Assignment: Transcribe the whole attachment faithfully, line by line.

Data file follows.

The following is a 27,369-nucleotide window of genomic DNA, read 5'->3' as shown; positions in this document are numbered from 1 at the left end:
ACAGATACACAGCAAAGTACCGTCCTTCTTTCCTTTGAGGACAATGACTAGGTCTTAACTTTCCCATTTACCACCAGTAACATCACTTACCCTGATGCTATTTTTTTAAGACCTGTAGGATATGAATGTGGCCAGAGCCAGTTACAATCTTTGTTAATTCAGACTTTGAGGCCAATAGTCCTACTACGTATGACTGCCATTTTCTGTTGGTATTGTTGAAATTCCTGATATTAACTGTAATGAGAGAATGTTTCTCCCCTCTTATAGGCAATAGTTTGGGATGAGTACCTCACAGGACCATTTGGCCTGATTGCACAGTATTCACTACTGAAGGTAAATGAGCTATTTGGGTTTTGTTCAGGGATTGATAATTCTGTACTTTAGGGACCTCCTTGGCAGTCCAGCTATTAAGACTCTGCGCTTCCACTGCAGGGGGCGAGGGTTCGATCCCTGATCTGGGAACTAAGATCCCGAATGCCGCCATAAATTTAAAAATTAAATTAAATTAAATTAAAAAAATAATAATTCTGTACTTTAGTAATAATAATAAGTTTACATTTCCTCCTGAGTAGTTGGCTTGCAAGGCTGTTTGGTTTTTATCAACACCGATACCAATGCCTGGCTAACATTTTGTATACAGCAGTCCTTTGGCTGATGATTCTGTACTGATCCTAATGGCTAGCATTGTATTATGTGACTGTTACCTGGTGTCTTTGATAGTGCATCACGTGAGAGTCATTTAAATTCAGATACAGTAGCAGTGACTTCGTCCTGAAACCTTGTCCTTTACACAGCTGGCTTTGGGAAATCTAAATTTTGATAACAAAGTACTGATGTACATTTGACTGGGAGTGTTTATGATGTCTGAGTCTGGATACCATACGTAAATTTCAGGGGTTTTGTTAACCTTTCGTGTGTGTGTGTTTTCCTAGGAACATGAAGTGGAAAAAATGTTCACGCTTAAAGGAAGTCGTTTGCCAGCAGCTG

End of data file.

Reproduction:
The following is a 27,369-nucleotide window of genomic DNA, read 5'->3' as shown; positions in this document are numbered from 1 at the left end:
ACAGATACACAGCAAAGTACCGTCCTTCTTTCCTTTGAGGACAATGACTAGGTCTTAACTTTCCCATTTACCACCAGTAACATCACTTACCCTGATGCTATTTTTTTAAGACCTGTAGGATATGAATGTGGCCAGAGCCAGTTACAATCTTTGTTAATTCAGACTTTGAGGCCAATAGTCCTACTACGTATGACTGCCATTTTCTGTTGGTATTGTTGAAATTCCTGATATTAACTGTAATGAGAGAATGTTTCTCCCCTCTTATAGGCAATAGTTTGGGATGAGTACCTCACAGGACCATTTGGCCTGATTGCACAGTATTCACTACTGAAGGTAAATGAGCTATTTGGGTTTTGTTCAGGGATTGATAATTCTGTACTTTAGGGACCTCCTTGGCAGTCCAGCTATTAAGACTCTGCGCTTCCACTGCAGGGGGCGAGGGTTCGATCCCTGATCTGGGAACTAAGATCCCGAATGCCGCCATAAATTTAAAAATTAAATTAAATTAAATTAAAAAAATAATAATTCTGTACTTTAGTAATAATAATAAGTTTACATTTCCTCCTGAGTAGTTGGCTTGCAAGGCTGTTTGGTTTTTATCAACACCGATACCAATGCCTGGCTAACATTTTGTATACAGCAGTCCTTTGGCTGATGATTCTGTACTGATCCTAATGGCTAGCATTGTATTATGTGACTGTTACCTGGTGTCTTTGATAGTGCATCACGTGAGAGTCATTTAAATTCAGATACAGTAGCAGTGACTTCGTCCTGAAACCTTGTCCTTTACACAGCTGGCTTTGGGAAATCTAAATTTTGATAACAAAGTACTGATGTACATTTGACTGGGAGTGTTTATGATGTCTGAGTCTGGATACCATACGTAAATTTCAGGGGTTTTGTTAACCTTTCGTGTGTGTGTGTTTTCCTAGGAACATGAAGTGGAAAAAATGTTCACGCTTAAAGGAAGTCGTTTGCCAGCAGCTG